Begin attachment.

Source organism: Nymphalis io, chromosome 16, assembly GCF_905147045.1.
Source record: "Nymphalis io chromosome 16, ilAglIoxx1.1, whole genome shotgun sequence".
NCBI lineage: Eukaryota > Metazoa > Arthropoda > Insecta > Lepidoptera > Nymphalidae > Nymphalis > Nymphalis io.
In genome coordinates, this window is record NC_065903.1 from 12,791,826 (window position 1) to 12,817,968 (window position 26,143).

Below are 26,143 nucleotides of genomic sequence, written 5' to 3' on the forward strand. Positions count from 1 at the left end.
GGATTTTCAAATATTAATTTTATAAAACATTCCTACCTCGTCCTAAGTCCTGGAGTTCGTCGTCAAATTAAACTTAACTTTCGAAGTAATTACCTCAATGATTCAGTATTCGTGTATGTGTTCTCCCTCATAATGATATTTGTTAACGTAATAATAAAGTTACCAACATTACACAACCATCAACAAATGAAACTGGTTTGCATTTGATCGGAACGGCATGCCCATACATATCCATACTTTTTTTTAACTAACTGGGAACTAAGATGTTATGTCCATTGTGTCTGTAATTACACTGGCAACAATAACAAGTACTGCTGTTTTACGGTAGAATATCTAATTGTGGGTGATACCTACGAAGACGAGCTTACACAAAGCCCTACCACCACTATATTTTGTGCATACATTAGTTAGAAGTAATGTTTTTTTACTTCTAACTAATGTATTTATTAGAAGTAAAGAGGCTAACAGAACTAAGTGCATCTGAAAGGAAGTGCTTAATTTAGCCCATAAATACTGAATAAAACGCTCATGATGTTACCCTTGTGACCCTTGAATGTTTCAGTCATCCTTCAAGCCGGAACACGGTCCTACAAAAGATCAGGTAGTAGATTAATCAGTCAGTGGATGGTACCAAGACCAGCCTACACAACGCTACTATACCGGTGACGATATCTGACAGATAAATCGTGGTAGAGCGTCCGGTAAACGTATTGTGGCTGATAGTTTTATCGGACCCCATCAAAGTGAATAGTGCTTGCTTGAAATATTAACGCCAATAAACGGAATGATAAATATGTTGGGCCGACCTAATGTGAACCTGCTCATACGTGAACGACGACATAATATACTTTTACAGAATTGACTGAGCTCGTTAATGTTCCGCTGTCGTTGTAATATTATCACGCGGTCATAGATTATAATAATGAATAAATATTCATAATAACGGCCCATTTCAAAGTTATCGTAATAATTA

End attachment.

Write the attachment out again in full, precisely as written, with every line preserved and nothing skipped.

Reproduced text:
Source organism: Nymphalis io, chromosome 16, assembly GCF_905147045.1.
Source record: "Nymphalis io chromosome 16, ilAglIoxx1.1, whole genome shotgun sequence".
NCBI lineage: Eukaryota > Metazoa > Arthropoda > Insecta > Lepidoptera > Nymphalidae > Nymphalis > Nymphalis io.
In genome coordinates, this window is record NC_065903.1 from 12,791,826 (window position 1) to 12,817,968 (window position 26,143).

Below are 26,143 nucleotides of genomic sequence, written 5' to 3' on the forward strand. Positions count from 1 at the left end.
GGATTTTCAAATATTAATTTTATAAAACATTCCTACCTCGTCCTAAGTCCTGGAGTTCGTCGTCAAATTAAACTTAACTTTCGAAGTAATTACCTCAATGATTCAGTATTCGTGTATGTGTTCTCCCTCATAATGATATTTGTTAACGTAATAATAAAGTTACCAACATTACACAACCATCAACAAATGAAACTGGTTTGCATTTGATCGGAACGGCATGCCCATACATATCCATACTTTTTTTTAACTAACTGGGAACTAAGATGTTATGTCCATTGTGTCTGTAATTACACTGGCAACAATAACAAGTACTGCTGTTTTACGGTAGAATATCTAATTGTGGGTGATACCTACGAAGACGAGCTTACACAAAGCCCTACCACCACTATATTTTGTGCATACATTAGTTAGAAGTAATGTTTTTTTACTTCTAACTAATGTATTTATTAGAAGTAAAGAGGCTAACAGAACTAAGTGCATCTGAAAGGAAGTGCTTAATTTAGCCCATAAATACTGAATAAAACGCTCATGATGTTACCCTTGTGACCCTTGAATGTTTCAGTCATCCTTCAAGCCGGAACACGGTCCTACAAAAGATCAGGTAGTAGATTAATCAGTCAGTGGATGGTACCAAGACCAGCCTACACAACGCTACTATACCGGTGACGATATCTGACAGATAAATCGTGGTAGAGCGTCCGGTAAACGTATTGTGGCTGATAGTTTTATCGGACCCCATCAAAGTGAATAGTGCTTGCTTGAAATATTAACGCCAATAAACGGAATGATAAATATGTTGGGCCGACCTAATGTGAACCTGCTCATACGTGAACGACGACATAATATACTTTTACAGAATTGACTGAGCTCGTTAATGTTCCGCTGTCGTTGTAATATTATCACGCGGTCATAGATTATAATAATGAATAAATATTCATAATAACGGCCCATTTCAAAGTTATCGTAATAATTA